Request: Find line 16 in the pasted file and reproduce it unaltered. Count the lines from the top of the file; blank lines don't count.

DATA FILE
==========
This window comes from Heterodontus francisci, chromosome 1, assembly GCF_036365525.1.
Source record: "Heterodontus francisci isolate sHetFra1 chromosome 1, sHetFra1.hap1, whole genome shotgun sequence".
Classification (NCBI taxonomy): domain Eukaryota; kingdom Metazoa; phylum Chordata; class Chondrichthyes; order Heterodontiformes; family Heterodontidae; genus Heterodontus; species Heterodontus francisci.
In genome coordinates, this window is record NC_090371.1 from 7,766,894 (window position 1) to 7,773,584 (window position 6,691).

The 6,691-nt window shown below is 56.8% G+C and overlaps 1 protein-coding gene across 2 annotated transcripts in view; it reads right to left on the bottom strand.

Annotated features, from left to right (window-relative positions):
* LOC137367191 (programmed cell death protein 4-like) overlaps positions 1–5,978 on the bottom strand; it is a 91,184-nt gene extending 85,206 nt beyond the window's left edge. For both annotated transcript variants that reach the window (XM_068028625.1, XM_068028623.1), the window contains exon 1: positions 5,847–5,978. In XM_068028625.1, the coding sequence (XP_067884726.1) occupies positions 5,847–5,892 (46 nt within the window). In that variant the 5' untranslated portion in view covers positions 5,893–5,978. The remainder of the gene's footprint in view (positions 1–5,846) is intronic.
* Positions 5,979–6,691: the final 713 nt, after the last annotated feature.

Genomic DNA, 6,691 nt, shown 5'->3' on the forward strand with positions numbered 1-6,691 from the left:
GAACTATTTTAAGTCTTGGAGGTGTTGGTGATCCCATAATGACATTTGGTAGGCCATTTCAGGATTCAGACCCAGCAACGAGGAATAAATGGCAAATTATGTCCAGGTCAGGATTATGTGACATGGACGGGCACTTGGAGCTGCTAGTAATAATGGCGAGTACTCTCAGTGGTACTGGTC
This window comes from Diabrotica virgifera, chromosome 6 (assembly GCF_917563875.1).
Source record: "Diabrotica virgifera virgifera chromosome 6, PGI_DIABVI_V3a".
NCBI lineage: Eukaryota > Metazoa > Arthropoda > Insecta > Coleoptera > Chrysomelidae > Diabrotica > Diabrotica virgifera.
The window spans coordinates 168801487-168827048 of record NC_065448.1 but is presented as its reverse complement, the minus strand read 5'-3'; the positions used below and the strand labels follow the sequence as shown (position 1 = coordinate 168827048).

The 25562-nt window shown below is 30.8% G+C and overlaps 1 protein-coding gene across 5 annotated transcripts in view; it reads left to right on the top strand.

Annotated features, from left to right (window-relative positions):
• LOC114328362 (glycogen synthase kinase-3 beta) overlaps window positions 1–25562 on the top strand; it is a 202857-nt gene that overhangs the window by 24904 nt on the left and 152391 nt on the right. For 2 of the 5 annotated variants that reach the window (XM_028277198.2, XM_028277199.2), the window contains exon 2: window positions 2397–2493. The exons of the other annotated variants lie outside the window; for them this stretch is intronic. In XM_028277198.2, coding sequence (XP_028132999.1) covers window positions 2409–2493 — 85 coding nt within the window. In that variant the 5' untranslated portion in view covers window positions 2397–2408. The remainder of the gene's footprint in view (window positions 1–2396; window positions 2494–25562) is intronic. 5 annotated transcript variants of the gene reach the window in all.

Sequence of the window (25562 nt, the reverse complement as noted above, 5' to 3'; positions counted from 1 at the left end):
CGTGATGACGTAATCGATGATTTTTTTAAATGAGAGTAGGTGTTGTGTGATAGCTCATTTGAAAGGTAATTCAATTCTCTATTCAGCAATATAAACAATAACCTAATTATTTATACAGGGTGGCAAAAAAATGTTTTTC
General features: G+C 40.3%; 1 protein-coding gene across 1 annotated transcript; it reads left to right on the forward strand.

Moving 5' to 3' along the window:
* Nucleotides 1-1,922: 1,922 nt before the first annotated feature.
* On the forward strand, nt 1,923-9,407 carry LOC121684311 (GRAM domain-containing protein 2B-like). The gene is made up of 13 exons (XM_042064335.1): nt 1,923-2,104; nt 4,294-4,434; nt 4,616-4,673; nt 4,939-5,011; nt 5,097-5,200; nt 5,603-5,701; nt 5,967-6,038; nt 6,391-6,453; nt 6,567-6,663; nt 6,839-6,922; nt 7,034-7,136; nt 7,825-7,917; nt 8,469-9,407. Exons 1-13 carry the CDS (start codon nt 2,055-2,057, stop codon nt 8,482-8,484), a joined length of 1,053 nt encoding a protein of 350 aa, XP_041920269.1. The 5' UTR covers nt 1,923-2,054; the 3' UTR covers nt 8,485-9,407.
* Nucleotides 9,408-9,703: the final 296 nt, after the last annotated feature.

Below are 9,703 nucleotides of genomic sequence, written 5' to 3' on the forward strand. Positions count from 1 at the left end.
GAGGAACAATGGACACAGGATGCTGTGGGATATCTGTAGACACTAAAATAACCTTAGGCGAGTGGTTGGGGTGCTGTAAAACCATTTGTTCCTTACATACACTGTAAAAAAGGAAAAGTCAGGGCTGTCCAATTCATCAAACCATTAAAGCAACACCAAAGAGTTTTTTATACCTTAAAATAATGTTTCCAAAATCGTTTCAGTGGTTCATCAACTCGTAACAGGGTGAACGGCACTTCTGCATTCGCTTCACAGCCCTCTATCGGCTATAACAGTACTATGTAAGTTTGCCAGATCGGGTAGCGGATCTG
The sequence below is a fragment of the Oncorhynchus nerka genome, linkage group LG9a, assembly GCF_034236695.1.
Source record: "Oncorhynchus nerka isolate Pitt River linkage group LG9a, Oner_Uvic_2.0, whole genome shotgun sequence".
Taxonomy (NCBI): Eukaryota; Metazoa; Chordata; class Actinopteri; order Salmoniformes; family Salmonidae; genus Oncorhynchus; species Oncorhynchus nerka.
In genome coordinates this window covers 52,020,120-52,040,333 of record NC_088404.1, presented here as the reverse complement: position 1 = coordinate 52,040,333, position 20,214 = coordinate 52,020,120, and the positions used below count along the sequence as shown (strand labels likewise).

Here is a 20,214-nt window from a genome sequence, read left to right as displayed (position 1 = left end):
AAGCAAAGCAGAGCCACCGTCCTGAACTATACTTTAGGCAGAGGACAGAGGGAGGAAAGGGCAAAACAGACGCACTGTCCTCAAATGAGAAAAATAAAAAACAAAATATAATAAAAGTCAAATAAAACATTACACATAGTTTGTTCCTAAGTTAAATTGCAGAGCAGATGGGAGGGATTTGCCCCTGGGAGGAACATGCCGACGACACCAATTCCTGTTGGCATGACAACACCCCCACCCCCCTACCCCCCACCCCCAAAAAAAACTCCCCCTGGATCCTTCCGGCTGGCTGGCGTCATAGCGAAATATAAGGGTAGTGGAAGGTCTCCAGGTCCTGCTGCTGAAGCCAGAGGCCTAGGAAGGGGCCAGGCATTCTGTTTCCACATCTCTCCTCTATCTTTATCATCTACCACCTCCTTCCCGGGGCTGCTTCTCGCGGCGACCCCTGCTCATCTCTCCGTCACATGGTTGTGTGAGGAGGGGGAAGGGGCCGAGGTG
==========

Annotated features, from left to right (window-relative positions):